Paper marbling and the process

The history and  process of marbling

 

What is marbling?

Paper marbling is a method of aqueous surface design. It is a craft which goes back as early as the 12th Century. Patterns are created as a result of paint or ink floated onto the surface of a thickened water. This in turn is then transferred to the surface of paper. The same method can be applied to fabric and other natural surfaces. Through several centuries, marblers have developed many patterns, and were secretive about how the process was done. Traditionally the papers were employed in the use of book covers and end papers in the bookbinding profession and are still used in this capacity today. They were also used as writing surfaces for calligraphy.  The beauty of marbled paper is that each print is entirely unique and cannot be copied. The marbler can develop ways of learning the patterns and matching the colours, but essentially, each print is a one-off.

This method of marbling is also known as Ebru. This is the Turkish name and although the process is similar, Turkish Ebru has patterns of its own which include elaborate flowers, manipulated with tools.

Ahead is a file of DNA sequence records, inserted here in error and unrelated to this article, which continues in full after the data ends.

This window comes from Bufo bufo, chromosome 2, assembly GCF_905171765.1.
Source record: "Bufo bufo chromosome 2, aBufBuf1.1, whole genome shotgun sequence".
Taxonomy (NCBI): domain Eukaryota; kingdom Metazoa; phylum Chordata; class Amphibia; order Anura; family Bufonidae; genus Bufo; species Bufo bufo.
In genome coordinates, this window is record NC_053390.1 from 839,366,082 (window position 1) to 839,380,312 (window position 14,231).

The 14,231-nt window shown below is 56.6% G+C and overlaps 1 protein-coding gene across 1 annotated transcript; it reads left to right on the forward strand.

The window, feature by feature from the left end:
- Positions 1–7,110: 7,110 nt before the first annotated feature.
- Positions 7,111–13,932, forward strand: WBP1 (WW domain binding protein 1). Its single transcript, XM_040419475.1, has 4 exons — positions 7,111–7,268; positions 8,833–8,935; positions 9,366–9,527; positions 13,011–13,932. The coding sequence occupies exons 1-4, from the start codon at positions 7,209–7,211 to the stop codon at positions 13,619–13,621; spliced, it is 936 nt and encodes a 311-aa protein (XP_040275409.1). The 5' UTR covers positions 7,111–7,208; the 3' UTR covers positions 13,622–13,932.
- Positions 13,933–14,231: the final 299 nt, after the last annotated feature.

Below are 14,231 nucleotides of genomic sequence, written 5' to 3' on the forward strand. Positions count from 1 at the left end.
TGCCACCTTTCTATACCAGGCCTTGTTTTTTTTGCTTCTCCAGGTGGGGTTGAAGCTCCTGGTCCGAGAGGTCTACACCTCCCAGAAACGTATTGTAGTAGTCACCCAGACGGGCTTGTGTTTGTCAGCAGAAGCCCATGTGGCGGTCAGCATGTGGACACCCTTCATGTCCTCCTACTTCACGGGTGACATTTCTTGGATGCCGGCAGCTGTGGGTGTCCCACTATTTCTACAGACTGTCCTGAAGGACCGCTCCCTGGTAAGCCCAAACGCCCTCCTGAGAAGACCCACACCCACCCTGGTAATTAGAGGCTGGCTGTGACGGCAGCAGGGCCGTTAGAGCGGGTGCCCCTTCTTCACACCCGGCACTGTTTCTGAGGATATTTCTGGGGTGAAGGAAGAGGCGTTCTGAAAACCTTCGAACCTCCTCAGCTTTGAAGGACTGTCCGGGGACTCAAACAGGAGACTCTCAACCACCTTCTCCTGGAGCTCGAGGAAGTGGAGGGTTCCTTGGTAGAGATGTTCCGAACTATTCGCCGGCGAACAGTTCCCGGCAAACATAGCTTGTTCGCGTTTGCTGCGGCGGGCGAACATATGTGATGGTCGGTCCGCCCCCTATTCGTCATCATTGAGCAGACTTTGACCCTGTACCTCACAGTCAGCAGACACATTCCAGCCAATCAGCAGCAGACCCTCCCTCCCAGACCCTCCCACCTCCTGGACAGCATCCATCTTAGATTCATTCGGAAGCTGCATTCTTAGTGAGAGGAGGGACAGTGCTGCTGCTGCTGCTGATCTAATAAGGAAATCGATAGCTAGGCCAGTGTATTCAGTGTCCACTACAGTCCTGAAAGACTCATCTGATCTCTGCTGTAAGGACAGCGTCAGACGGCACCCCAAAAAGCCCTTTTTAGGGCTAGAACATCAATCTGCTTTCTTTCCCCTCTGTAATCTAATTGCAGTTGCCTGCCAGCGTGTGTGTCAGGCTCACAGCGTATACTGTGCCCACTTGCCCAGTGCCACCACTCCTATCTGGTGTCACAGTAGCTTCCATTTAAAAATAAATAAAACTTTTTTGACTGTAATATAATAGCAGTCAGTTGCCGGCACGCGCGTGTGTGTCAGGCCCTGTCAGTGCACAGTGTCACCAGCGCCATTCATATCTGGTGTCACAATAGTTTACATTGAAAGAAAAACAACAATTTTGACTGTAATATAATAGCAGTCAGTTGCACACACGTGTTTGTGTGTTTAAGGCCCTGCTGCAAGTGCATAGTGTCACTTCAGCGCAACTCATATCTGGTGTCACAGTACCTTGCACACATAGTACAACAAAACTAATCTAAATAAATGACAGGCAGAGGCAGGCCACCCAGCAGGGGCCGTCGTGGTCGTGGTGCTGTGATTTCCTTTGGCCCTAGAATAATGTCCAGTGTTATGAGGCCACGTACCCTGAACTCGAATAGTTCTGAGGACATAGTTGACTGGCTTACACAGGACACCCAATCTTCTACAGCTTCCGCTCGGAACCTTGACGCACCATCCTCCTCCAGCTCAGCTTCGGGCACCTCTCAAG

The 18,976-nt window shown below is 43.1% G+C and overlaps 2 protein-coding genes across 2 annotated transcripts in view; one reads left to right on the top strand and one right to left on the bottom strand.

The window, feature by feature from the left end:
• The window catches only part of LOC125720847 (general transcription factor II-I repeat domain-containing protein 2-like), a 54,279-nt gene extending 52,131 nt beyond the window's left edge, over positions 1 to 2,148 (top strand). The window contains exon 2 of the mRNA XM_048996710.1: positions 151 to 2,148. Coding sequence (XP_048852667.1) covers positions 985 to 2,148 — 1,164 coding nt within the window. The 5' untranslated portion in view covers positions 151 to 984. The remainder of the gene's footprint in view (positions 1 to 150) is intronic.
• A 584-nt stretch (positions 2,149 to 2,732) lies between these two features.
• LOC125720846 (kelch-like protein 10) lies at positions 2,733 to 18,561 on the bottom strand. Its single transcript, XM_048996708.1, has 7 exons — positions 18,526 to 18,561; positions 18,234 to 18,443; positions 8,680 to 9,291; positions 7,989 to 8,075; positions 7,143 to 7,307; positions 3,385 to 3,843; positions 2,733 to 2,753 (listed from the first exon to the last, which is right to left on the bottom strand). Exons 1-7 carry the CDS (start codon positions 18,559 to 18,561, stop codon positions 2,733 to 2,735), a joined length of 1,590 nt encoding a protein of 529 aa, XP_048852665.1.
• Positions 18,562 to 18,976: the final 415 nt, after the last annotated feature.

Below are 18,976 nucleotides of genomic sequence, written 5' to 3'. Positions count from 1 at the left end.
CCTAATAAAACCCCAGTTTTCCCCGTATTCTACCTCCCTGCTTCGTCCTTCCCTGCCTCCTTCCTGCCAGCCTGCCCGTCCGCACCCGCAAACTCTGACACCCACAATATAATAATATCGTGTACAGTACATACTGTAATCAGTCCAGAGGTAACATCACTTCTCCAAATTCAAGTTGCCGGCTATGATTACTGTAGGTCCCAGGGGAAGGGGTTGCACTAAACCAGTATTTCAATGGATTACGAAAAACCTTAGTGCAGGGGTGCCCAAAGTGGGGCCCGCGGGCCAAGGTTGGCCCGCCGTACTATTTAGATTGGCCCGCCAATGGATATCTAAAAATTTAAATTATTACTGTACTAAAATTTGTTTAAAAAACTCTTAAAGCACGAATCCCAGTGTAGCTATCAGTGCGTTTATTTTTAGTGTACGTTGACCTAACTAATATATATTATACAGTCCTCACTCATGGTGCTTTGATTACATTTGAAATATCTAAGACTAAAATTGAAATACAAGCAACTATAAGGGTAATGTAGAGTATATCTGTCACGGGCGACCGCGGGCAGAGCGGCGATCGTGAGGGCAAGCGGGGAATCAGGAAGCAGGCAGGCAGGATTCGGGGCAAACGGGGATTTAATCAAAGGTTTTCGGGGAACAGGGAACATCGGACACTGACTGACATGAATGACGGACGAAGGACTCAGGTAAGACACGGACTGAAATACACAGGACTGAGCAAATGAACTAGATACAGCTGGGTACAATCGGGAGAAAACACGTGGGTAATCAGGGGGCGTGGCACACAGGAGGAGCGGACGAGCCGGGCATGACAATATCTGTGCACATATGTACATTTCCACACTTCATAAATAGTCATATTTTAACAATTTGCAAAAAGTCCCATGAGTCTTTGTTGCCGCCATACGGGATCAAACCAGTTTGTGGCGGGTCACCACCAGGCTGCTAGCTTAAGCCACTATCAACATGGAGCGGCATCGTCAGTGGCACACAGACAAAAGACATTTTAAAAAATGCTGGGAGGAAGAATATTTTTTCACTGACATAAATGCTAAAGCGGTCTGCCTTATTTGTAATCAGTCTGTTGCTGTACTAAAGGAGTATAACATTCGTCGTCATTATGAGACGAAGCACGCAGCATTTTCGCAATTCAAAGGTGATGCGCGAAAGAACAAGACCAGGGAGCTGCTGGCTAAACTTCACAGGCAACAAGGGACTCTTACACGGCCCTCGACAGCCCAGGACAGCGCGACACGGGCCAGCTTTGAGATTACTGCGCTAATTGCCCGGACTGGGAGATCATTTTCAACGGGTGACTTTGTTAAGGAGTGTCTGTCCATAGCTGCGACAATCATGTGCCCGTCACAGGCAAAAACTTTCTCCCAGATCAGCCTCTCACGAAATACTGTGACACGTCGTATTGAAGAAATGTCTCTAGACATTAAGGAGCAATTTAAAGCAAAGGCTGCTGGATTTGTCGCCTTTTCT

How is marbling done?

 
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    Preparation

 

  • Alum solution is applied to the paper or fabric, this mordanting allows the colour to be bonded permanently to the surface.
  • The liquid for the marbling bath is a mix of water and carrageenan (an irish moss). When blended this becomes a thickened liquid which allows the paint or ink to float on the surface. This liquid is known as size.    
  • After this blending process the liquid is poured into a bath or tray.

 

 

    Creating the marbled pattern

 

  • Colour is then sprinkled or ‘thrown’ onto the surface of the size.
  • A range of marblers tools are used to manipulate the paint into patterns. These tools are often combs. There are a range of traditional patterns as well as free-style contemporary ones.
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    The final Stage of the process

 

  • The alum pre-treated sheet of paper or fabric is then carefully laid down onto the pattern and is consequently permanently transferred.
  • After lifting the paper or fabric from the marbling tray, it is rinsed of residue and hung out to dry.
 
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